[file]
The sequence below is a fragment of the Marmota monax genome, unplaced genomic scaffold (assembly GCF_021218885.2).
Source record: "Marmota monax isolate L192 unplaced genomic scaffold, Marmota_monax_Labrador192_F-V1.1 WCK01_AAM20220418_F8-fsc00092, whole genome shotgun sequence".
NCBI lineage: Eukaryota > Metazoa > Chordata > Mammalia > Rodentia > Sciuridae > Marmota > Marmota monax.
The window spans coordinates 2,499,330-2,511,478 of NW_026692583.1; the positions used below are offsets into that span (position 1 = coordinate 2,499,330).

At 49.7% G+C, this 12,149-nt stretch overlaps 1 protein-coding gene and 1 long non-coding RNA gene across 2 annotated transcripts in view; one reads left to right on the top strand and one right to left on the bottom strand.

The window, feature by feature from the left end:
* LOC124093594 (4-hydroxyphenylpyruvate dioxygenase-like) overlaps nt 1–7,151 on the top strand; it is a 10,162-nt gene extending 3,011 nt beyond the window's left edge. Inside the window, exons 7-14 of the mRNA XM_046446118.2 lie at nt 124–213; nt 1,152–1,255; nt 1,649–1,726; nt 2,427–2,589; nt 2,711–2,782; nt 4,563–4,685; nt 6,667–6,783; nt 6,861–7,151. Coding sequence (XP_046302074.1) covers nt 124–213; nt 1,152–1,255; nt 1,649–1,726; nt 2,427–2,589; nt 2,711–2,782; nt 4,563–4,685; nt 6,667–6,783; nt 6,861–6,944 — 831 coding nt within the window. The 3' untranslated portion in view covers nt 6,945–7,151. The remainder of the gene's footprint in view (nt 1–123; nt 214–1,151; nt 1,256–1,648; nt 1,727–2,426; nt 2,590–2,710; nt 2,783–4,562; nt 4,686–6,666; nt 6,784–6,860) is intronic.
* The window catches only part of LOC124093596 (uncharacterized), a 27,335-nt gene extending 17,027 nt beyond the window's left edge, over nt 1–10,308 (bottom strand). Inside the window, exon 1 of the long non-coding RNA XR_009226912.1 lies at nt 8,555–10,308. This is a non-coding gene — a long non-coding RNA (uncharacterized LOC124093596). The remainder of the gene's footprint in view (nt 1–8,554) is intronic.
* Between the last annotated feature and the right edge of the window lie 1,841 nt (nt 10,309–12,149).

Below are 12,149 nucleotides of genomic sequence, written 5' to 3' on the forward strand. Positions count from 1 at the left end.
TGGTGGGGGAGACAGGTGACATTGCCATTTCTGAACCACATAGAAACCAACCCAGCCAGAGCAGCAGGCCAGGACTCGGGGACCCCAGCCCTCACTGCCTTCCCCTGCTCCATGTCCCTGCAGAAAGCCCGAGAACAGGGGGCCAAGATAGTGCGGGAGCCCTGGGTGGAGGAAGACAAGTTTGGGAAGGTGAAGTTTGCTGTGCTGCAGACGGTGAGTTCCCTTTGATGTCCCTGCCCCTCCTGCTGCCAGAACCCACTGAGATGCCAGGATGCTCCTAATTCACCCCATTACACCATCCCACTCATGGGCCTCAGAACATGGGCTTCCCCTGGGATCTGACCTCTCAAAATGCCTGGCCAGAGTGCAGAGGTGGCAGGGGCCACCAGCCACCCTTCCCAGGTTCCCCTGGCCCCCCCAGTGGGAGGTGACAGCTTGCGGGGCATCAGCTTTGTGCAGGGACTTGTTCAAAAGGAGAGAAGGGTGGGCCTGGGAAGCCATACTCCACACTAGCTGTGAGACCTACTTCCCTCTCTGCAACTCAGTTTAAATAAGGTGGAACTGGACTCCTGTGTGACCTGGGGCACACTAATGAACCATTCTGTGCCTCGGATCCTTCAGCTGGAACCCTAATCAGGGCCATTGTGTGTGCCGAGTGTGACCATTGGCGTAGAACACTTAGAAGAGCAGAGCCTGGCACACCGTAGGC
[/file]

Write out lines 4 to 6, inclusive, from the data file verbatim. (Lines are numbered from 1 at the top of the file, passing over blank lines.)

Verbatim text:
The window spans coordinates 2,499,330-2,511,478 of NW_026692583.1; the positions used below are offsets into that span (position 1 = coordinate 2,499,330).

At 49.7% G+C, this 12,149-nt stretch overlaps 1 protein-coding gene and 1 long non-coding RNA gene across 2 annotated transcripts in view; one reads left to right on the top strand and one right to left on the bottom strand.

The window, feature by feature from the left end: